Fear generally lessens the more one has experiences; she might benefit from a group like Girls, Inc., which offers entrepreneurship camps and all sorts of opportunities to empower young ladies. There are different kinds of creativity, and the more experiences she has, the more she may be able to articulate her areas of creativity, but seeing disorder and creating order is its own kind of creativity. As for rules, well, if she's too structured, more experiences may be able to help her see that there are different ways one can be "right" but sticking to rules too much at 13 seems like a win; the more opportunities she's given to lead, to "fail" and to have experiences in a safe environment, the more she may flourish.
posted by The Wrong Kind of Cheese at 9:54 PM on September 18, 2013 [1 favorite]

There's a YA dystopian trilogy by Ally Condie, in which the protagonist is a data sorter who (spolier) eventually saves humanity with her data analysis skills. I don't know if the trilogy has a name, but the first book is called Matched.
posted by amarynth at 5:50 AM on September 19, 2013

Herman Holerith. He invented the data punch card1 and a machine that could sort and organize cards using relay logic. This was used for the 1890 census, allowing it to be done months ahead of schedule and under budget.

1You could argue about the distinction between data punch cards and instruction punch cards used in the Jacquard loom. One sees the holes on loom cards as instructions to move threads and the holes on census cards as data records with no instruction. You could also view the loom punch cards as data that is interpreted by a fixed program on the loom.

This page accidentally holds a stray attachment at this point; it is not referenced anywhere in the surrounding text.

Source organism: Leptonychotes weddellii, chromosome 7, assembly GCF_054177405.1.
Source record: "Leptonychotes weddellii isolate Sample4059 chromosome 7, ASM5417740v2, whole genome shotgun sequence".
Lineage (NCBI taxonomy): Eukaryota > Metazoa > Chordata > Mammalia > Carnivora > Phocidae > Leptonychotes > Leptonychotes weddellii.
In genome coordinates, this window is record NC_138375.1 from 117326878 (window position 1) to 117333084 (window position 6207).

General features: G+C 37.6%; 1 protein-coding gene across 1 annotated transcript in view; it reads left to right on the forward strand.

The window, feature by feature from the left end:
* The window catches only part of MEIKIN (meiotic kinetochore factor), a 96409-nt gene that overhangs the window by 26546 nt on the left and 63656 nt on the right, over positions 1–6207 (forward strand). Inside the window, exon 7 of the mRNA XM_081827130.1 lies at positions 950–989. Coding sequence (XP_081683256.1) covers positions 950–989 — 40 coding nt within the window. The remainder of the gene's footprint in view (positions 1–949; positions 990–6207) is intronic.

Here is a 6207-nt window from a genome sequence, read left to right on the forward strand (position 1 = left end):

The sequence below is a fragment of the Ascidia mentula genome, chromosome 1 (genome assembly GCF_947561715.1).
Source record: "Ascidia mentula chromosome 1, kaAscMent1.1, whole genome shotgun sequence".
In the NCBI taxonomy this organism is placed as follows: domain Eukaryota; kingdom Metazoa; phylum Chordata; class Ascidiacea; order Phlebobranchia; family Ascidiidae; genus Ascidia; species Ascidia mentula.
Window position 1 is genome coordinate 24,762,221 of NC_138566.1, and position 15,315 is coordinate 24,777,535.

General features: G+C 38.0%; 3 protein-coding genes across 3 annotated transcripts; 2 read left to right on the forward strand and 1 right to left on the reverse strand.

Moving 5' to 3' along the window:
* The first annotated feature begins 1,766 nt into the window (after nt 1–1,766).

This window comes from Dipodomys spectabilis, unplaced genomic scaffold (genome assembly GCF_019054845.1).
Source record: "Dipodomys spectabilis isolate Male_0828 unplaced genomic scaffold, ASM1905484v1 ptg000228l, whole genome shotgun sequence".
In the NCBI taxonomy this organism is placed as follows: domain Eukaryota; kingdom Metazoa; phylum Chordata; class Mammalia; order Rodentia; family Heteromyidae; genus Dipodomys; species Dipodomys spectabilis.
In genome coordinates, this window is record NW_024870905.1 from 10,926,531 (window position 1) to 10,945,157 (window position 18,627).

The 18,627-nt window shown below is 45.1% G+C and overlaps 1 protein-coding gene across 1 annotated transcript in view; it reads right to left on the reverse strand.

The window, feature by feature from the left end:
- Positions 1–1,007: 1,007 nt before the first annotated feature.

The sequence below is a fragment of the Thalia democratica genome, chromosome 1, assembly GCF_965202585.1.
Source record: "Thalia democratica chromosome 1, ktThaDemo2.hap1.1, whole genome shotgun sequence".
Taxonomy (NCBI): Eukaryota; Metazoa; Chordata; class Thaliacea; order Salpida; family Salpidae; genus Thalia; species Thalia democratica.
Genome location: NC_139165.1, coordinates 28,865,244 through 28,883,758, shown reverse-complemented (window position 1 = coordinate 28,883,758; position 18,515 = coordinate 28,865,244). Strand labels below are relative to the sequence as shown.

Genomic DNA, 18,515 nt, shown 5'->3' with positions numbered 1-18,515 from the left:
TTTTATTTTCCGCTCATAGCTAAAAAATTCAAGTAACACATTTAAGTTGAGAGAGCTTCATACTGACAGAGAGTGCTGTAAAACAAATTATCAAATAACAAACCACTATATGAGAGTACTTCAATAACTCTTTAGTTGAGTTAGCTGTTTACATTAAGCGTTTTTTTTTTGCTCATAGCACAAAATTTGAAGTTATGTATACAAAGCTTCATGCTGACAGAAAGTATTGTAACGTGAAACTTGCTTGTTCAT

posted by plinth at 6:55 AM on September 19, 2013 [1 favorite]

She likes to sort things, organize things and keep everything in the right place. She likes to follow the rules and is very honest. Her parents is not happy that she's often scared of things, sticking to rules too much, not very creative, proactive, outspoken or showing leadership skills.

This girl sounds like J. Edgar Hoover!
posted by The 10th Regiment of Foot at 8:11 AM on September 19, 2013 [1 favorite]

Well, there's the original great organizer, Noah -- and he lived to be 950 years old!

How about the women "calculators" in WWII who did tons of simple math that was leveraged to beat The Hun?

Or Dwight Eisenhower, who was more of a staff officer than a dashing leader (like Patton, etc.), but whose brilliance in getting things organized and people to cooperate saved the world?

You could show her the beauty of small work, like the Hmong textile artists whose embroidery is so fine that it is called "the blind stitch": they create wonderful larger pieces from a collection of tiny elements. Pointillist painters (e.g., Seurat) also fall into this.

Building on the aspect of someone who knows how things should be done, a proof-reader or editor can take a sloppy idea and turn into into a brilliant piece of art or persuasion or teaching. E.B. White was one of the most famous editors (and most beloved writers!) ever.
posted by wenestvedt at 10:29 AM on September 19, 2013